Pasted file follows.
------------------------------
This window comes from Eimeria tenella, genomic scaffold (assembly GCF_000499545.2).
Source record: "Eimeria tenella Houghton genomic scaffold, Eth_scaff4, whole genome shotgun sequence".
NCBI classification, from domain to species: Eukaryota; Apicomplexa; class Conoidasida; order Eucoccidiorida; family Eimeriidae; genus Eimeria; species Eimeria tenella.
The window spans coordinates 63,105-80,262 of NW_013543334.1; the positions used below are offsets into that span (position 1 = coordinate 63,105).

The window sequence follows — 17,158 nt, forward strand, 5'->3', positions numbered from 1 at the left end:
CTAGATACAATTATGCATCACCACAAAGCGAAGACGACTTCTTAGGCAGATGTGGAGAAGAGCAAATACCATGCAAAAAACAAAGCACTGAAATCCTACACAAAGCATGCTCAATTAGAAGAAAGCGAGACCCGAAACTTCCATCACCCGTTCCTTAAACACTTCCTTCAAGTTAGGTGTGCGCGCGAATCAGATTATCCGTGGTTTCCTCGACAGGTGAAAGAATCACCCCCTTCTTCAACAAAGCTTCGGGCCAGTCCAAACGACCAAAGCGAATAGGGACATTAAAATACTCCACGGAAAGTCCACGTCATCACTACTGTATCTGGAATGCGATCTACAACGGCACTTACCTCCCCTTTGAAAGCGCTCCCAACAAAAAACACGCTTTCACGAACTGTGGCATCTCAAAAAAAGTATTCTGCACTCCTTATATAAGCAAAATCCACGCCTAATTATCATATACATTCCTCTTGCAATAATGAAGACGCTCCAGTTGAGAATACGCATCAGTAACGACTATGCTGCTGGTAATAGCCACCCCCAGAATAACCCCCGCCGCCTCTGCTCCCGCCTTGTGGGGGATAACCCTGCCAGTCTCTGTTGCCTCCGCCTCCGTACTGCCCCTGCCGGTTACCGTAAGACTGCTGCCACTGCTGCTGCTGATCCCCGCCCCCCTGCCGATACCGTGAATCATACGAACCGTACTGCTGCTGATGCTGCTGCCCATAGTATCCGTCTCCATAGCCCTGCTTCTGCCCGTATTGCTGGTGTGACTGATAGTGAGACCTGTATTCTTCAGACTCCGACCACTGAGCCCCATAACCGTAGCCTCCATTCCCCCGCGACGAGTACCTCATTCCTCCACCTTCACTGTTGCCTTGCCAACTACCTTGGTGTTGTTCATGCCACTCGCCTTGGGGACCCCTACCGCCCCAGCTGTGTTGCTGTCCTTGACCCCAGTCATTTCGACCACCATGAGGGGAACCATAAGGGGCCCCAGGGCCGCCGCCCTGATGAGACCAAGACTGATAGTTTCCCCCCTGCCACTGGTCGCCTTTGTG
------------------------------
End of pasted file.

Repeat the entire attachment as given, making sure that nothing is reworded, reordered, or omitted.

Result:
This window comes from Eimeria tenella, genomic scaffold (assembly GCF_000499545.2).
Source record: "Eimeria tenella Houghton genomic scaffold, Eth_scaff4, whole genome shotgun sequence".
NCBI classification, from domain to species: Eukaryota; Apicomplexa; class Conoidasida; order Eucoccidiorida; family Eimeriidae; genus Eimeria; species Eimeria tenella.
The window spans coordinates 63,105-80,262 of NW_013543334.1; the positions used below are offsets into that span (position 1 = coordinate 63,105).

The window sequence follows — 17,158 nt, forward strand, 5'->3', positions numbered from 1 at the left end:
CTAGATACAATTATGCATCACCACAAAGCGAAGACGACTTCTTAGGCAGATGTGGAGAAGAGCAAATACCATGCAAAAAACAAAGCACTGAAATCCTACACAAAGCATGCTCAATTAGAAGAAAGCGAGACCCGAAACTTCCATCACCCGTTCCTTAAACACTTCCTTCAAGTTAGGTGTGCGCGCGAATCAGATTATCCGTGGTTTCCTCGACAGGTGAAAGAATCACCCCCTTCTTCAACAAAGCTTCGGGCCAGTCCAAACGACCAAAGCGAATAGGGACATTAAAATACTCCACGGAAAGTCCACGTCATCACTACTGTATCTGGAATGCGATCTACAACGGCACTTACCTCCCCTTTGAAAGCGCTCCCAACAAAAAACACGCTTTCACGAACTGTGGCATCTCAAAAAAAGTATTCTGCACTCCTTATATAAGCAAAATCCACGCCTAATTATCATATACATTCCTCTTGCAATAATGAAGACGCTCCAGTTGAGAATACGCATCAGTAACGACTATGCTGCTGGTAATAGCCACCCCCAGAATAACCCCCGCCGCCTCTGCTCCCGCCTTGTGGGGGATAACCCTGCCAGTCTCTGTTGCCTCCGCCTCCGTACTGCCCCTGCCGGTTACCGTAAGACTGCTGCCACTGCTGCTGCTGATCCCCGCCCCCCTGCCGATACCGTGAATCATACGAACCGTACTGCTGCTGATGCTGCTGCCCATAGTATCCGTCTCCATAGCCCTGCTTCTGCCCGTATTGCTGGTGTGACTGATAGTGAGACCTGTATTCTTCAGACTCCGACCACTGAGCCCCATAACCGTAGCCTCCATTCCCCCGCGACGAGTACCTCATTCCTCCACCTTCACTGTTGCCTTGCCAACTACCTTGGTGTTGTTCATGCCACTCGCCTTGGGGACCCCTACCGCCCCAGCTGTGTTGCTGTCCTTGACCCCAGTCATTTCGACCACCATGAGGGGAACCATAAGGGGCCCCAGGGCCGCCGCCCTGATGAGACCAAGACTGATAGTTTCCCCCCTGCCACTGGTCGCCTTTGTG